In other words, performance on the learning tests is associated with neurogenesis. The gene expression measures were taken to aide future research.
The results showed that performance on the learning tests did change, and the hypothesis was proven. Stress from the change, the intermittent pairings, did increase hippocampal neurogenesis in the adult male squirrel monkeys. Learning, especially spatial learning, was enhanced. Moreover, the corresponding gene expressions changed accordingly.
The authors suggest that the results may be generalized to a human population. With special attention paid to human beings suffering from depression, the authors suggest that specially-designed psychotherapeutic interventions for coping with stress will help stimulate hippocampal neurogenesis. Hippocampal neurogenesis is in turn associated with improved cognition. Therefore, effective coping mechanisms are likely to have a positive impact on overall psychological functioning.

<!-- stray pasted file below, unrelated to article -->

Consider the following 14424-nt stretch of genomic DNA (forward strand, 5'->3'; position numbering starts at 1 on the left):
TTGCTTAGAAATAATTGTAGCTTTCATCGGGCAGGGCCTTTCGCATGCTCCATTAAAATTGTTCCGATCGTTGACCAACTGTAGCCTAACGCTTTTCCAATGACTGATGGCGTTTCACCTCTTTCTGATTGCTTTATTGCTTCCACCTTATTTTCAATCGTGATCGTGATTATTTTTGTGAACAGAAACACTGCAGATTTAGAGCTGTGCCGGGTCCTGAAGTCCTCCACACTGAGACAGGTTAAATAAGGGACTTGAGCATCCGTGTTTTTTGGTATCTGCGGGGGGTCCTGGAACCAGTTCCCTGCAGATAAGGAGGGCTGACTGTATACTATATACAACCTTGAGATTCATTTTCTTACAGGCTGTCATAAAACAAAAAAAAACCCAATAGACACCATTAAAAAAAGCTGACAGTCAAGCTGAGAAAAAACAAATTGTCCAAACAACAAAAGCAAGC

This research demonstrates several key areas of interest, such as the ability for researchers to use non-human primates to study human brain functions. Moreover, the specific hypothesis is relevant in an age in which stress is omnipresent. Coping with stress is a key to alleviating both mental and physical health problems, because it is impossible to eliminate stressors from the environment. Individuals cope with stress differently, which is one of the reasons why the current research must be expanded. Moreover, the researchers do not mention the fact that adult human males with depression might already have impaired hippocampal neurogenesis. Future research should reveal differences in coping mechanisms and what specific psychological techniques or psychotherapeutic interventions are particularly effective in coping wiht stress and therefore.